Azure Blob storage is a service for storing large amounts of unstructured object data, such as text or binary data. Common uses of Blob storage include: Serving images or documents directly to a browser. Storing files for distributed access.
When using the Azure Blob Storage connector, the first thing you will need to do is go to your Tray.io account page, and select the workflow you wish to work on. Once in the workflow builder itself, search and drag the Azure Blob Storage connector from the connectors panel (on the left hand side) onto your workflow.
With the new Azure Blob Storage connector step highlighted, in the properties panel on the right, click on the Authenticate tab and 'Add new authentication' (located under the 'Authentication' field).
This will result in a Tray.io authentication pop-up window. The first page will ask you to name your authentication, and state which type of authentication you wish to create ('Personal' or 'Organisational').
As you can see, the next page asks you for your 'Instance URL', 'Directory ID', 'Client ID', and 'Client Secret', credentials. Also please note that the scopes have to be ticked in order for your authentication to work as expected.
In order to get these fields, you will have to create an integration application in Azure.Copy
First sign in to the Azure portal.
If you have access to multiple tenants, use the Directory + subscription filter in the top menu to select the tenant in which you want to register an application.
Search for and select Azure Active Directory.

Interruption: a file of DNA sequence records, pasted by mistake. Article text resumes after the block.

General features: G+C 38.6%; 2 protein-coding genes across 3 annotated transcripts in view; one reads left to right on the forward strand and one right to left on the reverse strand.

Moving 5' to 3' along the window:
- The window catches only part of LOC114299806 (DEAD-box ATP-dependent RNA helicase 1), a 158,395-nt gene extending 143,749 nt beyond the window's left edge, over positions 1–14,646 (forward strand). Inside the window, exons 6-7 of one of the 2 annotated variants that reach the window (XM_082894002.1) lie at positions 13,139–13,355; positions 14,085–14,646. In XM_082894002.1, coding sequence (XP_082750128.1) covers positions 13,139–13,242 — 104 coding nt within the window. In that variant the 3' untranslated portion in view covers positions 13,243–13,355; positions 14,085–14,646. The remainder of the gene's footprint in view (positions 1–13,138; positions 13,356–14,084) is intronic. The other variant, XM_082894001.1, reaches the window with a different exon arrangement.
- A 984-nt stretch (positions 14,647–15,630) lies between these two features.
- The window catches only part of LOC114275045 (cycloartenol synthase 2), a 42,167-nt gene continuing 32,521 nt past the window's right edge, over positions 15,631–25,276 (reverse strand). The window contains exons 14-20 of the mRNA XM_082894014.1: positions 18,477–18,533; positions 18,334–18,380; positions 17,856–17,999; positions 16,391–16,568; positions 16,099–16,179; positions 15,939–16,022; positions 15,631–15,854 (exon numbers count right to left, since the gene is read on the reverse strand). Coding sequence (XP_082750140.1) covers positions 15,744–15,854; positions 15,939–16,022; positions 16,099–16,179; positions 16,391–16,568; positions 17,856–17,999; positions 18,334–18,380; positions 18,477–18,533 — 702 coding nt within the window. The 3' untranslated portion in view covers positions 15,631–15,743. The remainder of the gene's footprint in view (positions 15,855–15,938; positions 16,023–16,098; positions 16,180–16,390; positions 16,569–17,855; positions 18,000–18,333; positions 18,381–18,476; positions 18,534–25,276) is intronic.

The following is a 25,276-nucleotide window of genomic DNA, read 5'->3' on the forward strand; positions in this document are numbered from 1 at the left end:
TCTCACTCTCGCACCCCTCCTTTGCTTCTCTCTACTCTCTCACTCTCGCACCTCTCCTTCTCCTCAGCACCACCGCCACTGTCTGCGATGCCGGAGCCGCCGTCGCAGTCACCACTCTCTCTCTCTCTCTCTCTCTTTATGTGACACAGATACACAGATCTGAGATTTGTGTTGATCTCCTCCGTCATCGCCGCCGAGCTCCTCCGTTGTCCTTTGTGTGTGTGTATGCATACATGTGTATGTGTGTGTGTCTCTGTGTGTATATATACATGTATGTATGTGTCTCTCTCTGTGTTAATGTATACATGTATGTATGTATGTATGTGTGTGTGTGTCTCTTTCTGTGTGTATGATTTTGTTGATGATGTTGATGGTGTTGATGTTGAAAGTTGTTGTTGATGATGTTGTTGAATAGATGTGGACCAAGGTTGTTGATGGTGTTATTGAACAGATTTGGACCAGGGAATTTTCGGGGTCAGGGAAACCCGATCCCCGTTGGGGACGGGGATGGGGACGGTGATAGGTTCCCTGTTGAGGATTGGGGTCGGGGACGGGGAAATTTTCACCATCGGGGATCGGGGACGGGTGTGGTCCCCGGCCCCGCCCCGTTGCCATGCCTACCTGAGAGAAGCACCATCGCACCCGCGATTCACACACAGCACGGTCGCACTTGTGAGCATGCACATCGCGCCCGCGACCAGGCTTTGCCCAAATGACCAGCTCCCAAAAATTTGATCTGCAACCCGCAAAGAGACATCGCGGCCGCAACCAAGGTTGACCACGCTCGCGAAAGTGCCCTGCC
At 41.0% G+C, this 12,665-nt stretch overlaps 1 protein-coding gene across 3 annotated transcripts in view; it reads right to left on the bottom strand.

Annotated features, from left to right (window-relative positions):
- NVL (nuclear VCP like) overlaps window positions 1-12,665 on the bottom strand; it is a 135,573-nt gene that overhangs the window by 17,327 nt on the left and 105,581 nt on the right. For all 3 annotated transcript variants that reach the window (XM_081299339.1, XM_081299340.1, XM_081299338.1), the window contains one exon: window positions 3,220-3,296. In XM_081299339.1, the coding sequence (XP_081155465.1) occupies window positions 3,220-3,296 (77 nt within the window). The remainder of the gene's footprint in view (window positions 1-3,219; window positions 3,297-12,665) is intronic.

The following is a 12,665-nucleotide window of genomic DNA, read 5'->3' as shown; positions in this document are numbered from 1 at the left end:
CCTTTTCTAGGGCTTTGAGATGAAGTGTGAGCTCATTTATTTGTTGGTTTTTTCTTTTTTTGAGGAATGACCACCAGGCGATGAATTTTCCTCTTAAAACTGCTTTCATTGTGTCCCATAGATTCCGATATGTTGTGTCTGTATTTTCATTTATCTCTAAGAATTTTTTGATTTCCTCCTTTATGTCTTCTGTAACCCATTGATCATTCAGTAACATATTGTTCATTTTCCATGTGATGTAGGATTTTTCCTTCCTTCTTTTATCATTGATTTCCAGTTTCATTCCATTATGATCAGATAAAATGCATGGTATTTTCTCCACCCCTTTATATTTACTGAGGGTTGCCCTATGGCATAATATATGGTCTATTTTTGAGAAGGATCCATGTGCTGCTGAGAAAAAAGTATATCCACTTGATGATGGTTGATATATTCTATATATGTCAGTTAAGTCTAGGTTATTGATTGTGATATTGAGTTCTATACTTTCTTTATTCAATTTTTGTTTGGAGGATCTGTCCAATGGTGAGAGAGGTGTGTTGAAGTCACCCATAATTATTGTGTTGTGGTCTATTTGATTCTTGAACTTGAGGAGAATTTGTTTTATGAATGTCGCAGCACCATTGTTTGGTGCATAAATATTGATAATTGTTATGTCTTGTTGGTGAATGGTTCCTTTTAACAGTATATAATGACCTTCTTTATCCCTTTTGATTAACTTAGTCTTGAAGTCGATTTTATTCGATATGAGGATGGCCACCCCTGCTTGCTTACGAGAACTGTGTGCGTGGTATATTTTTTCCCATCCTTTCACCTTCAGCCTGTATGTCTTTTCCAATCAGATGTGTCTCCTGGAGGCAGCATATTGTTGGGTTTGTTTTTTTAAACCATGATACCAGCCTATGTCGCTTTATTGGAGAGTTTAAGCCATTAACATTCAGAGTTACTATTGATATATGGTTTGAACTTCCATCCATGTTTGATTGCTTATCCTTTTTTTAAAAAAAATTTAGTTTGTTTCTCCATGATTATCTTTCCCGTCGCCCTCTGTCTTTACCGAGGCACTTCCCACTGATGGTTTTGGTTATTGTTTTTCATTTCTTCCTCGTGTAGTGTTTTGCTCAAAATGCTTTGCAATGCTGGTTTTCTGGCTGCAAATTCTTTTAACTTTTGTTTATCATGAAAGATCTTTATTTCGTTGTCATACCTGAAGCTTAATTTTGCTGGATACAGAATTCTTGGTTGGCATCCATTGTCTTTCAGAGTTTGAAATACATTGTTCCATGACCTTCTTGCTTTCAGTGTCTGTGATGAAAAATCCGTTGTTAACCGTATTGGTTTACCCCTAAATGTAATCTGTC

Under Manage, select App registrations, then New registration.
Enter a name for your application and the redirect URL and select Register to complete the initial app registration.
When registration completes, the Azure portal displays the app registration's Overview pane, which includes its Application (client) ID. Also referred to as just Client ID, this value uniquely identifies your application in the Microsoft identity platform. Please copy your 'Client ID' (Application ID) and 'Directory ID' (Tenant ID) to add them in the Tray authentication pop-up.
Next, we have to configure the Azure Application:Copy
Select your application in 'App registrations' in the Azure portal.
Under Manage, select 'API permissions', then click on the 'Add permission' button and choose 'Azure Storage' box.
Next tick the 'user_impersonation' check box and click the 'Add permissions' button.
Notice your Azure Storage user impersonation was added.
Get you 'Client Secret':Copy
Select your application in App registrations in the Azure portal.
Select 'Certificates & secrets' and then 'New client secret'.
Add a description for your client secret, select a duration, then select 'Add'.
Record the secret's value for use in your client application code - it's never displayed again after you leave this page.
Configure RABC role for the user:Copy
Select your Subscription from Microsoft Azure resources.
Select the subscription you need.
Choose 'Access control (IAM)', click on the 'Add' button, then select 'Add role assignment'.
Then choose 'Storage Blob Data Owner' from the dropdown list and search for the user you want to give permissions to and click 'Save'.
The 'Instance URL' can be found in the API documentation on every endpoint page. 'myaccount' has to be changed with the name of the storage you want to retrieve the blobs from.Copy
Once you have added these fields to your Tray.io authentication popup window, click on the 'Create authentication' button. Go back to your settings authentication field (within the workflow builder properties panel), and select the recently added authentication from the dropdown options now available.
Your connector authentication setup should now be complete.
The examples below show two of the available connector operations in use.
Please see the Full Operations Reference at the end of this page for details on all available operations for this connector.
Note on Operations UsageCopy